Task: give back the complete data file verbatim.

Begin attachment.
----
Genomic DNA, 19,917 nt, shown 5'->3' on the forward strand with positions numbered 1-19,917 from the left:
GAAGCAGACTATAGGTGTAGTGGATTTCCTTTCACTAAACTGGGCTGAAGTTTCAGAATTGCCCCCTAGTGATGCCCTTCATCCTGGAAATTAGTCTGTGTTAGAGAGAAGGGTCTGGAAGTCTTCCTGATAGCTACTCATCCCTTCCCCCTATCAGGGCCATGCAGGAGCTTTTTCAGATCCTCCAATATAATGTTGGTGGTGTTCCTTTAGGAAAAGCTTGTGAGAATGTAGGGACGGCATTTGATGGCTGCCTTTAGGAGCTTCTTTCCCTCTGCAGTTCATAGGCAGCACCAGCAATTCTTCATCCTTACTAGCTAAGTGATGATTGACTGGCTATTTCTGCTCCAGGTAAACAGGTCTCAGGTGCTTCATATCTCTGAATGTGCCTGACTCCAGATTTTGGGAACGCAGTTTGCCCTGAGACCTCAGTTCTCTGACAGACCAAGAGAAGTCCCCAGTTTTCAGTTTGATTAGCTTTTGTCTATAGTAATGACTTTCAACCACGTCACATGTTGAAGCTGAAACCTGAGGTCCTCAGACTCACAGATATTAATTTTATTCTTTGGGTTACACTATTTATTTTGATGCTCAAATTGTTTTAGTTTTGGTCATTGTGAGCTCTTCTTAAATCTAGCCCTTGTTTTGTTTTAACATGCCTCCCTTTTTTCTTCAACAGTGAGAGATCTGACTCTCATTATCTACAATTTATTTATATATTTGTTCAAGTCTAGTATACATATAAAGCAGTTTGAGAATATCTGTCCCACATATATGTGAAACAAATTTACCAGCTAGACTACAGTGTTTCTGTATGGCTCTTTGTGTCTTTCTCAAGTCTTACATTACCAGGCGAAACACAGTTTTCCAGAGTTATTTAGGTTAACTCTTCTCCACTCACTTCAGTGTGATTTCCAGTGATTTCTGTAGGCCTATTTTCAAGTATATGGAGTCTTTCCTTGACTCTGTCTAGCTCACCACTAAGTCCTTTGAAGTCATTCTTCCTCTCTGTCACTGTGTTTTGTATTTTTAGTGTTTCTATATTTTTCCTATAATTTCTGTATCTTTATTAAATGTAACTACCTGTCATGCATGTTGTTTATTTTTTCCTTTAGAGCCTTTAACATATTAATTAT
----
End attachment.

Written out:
Genomic DNA, 19,917 nt, shown 5'->3' on the forward strand with positions numbered 1-19,917 from the left:
GAAGCAGACTATAGGTGTAGTGGATTTCCTTTCACTAAACTGGGCTGAAGTTTCAGAATTGCCCCCTAGTGATGCCCTTCATCCTGGAAATTAGTCTGTGTTAGAGAGAAGGGTCTGGAAGTCTTCCTGATAGCTACTCATCCCTTCCCCCTATCAGGGCCATGCAGGAGCTTTTTCAGATCCTCCAATATAATGTTGGTGGTGTTCCTTTAGGAAAAGCTTGTGAGAATGTAGGGACGGCATTTGATGGCTGCCTTTAGGAGCTTCTTTCCCTCTGCAGTTCATAGGCAGCACCAGCAATTCTTCATCCTTACTAGCTAAGTGATGATTGACTGGCTATTTCTGCTCCAGGTAAACAGGTCTCAGGTGCTTCATATCTCTGAATGTGCCTGACTCCAGATTTTGGGAACGCAGTTTGCCCTGAGACCTCAGTTCTCTGACAGACCAAGAGAAGTCCCCAGTTTTCAGTTTGATTAGCTTTTGTCTATAGTAATGACTTTCAACCACGTCACATGTTGAAGCTGAAACCTGAGGTCCTCAGACTCACAGATATTAATTTTATTCTTTGGGTTACACTATTTATTTTGATGCTCAAATTGTTTTAGTTTTGGTCATTGTGAGCTCTTCTTAAATCTAGCCCTTGTTTTGTTTTAACATGCCTCCCTTTTTTCTTCAACAGTGAGAGATCTGACTCTCATTATCTACAATTTATTTATATATTTGTTCAAGTCTAGTATACATATAAAGCAGTTTGAGAATATCTGTCCCACATATATGTGAAACAAATTTACCAGCTAGACTACAGTGTTTCTGTATGGCTCTTTGTGTCTTTCTCAAGTCTTACATTACCAGGCGAAACACAGTTTTCCAGAGTTATTTAGGTTAACTCTTCTCCACTCACTTCAGTGTGATTTCCAGTGATTTCTGTAGGCCTATTTTCAAGTATATGGAGTCTTTCCTTGACTCTGTCTAGCTCACCACTAAGTCCTTTGAAGTCATTCTTCCTCTCTGTCACTGTGTTTTGTATTTTTAGTGTTTCTATATTTTTCCTATAATTTCTGTATCTTTATTAAATGTAACTACCTGTCATGCATGTTGTTTATTTTTTCCTTTAGAGCCTTTAACATATTAATTAT